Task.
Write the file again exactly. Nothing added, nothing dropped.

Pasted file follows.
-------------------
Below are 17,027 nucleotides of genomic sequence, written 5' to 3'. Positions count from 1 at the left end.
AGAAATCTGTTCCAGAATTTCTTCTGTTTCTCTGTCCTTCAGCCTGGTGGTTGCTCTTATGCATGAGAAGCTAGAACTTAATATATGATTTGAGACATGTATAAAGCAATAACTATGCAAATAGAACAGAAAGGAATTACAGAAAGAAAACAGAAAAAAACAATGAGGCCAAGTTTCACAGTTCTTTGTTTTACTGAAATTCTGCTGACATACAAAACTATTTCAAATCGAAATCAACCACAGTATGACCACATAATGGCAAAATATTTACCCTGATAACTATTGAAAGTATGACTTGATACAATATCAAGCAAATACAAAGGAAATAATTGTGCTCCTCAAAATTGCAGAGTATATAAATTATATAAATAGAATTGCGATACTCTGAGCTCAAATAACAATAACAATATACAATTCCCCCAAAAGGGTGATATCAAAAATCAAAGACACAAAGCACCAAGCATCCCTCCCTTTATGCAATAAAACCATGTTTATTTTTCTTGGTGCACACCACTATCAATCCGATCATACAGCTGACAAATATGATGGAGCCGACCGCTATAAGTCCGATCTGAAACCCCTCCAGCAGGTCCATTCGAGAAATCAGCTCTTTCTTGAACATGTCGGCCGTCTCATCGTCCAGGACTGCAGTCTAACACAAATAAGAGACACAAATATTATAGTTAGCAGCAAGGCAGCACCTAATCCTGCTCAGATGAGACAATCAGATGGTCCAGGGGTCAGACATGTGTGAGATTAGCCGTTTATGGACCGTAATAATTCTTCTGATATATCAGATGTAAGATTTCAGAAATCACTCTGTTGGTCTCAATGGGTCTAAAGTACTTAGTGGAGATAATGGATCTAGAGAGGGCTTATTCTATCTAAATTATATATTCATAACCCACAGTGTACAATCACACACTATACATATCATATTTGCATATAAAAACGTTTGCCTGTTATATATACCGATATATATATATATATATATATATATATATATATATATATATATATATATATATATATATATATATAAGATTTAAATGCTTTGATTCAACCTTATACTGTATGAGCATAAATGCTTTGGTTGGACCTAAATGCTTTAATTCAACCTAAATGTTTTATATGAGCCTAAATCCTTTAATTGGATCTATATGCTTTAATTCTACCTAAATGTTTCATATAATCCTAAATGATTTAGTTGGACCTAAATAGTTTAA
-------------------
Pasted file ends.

Below are 17,027 nucleotides of genomic sequence, written 5' to 3'. Positions count from 1 at the left end.
AGAAATCTGTTCCAGAATTTCTTCTGTTTCTCTGTCCTTCAGCCTGGTGGTTGCTCTTATGCATGAGAAGCTAGAACTTAATATATGATTTGAGACATGTATAAAGCAATAACTATGCAAATAGAACAGAAAGGAATTACAGAAAGAAAACAGAAAAAAACAATGAGGCCAAGTTTCACAGTTCTTTGTTTTACTGAAATTCTGCTGACATACAAAACTATTTCAAATCGAAATCAACCACAGTATGACCACATAATGGCAAAATATTTACCCTGATAACTATTGAAAGTATGACTTGATACAATATCAAGCAAATACAAAGGAAATAATTGTGCTCCTCAAAATTGCAGAGTATATAAATTATATAAATAGAATTGCGATACTCTGAGCTCAAATAACAATAACAATATACAATTCCCCCAAAAGGGTGATATCAAAAATCAAAGACACAAAGCACCAAGCATCCCTCCCTTTATGCAATAAAACCATGTTTATTTTTCTTGGTGCACACCACTATCAATCCGATCATACAGCTGACAAATATGATGGAGCCGACCGCTATAAGTCCGATCTGAAACCCCTCCAGCAGGTCCATTCGAGAAATCAGCTCTTTCTTGAACATGTCGGCCGTCTCATCGTCCAGGACTGCAGTCTAACACAAATAAGAGACACAAATATTATAGTTAGCAGCAAGGCAGCACCTAATCCTGCTCAGATGAGACAATCAGATGGTCCAGGGGTCAGACATGTGTGAGATTAGCCGTTTATGGACCGTAATAATTCTTCTGATATATCAGATGTAAGATTTCAGAAATCACTCTGTTGGTCTCAATGGGTCTAAAGTACTTAGTGGAGATAATGGATCTAGAGAGGGCTTATTCTATCTAAATTATATATTCATAACCCACAGTGTACAATCACACACTATACATATCATATTTGCATATAAAAACGTTTGCCTGTTATATATACCGATATATATATATATATATATATATATATATATATATATATATATATATATATATATATATATATATAAGATTTAAATGCTTTGATTCAACCTTATACTGTATGAGCATAAATGCTTTGGTTGGACCTAAATGCTTTAATTCAACCTAAATGTTTTATATGAGCCTAAATCCTTTAATTGGATCTATATGCTTTAATTCTACCTAAATGTTTCATATAATCCTAAATGATTTAGTTGGACCTAAATAGTTTAA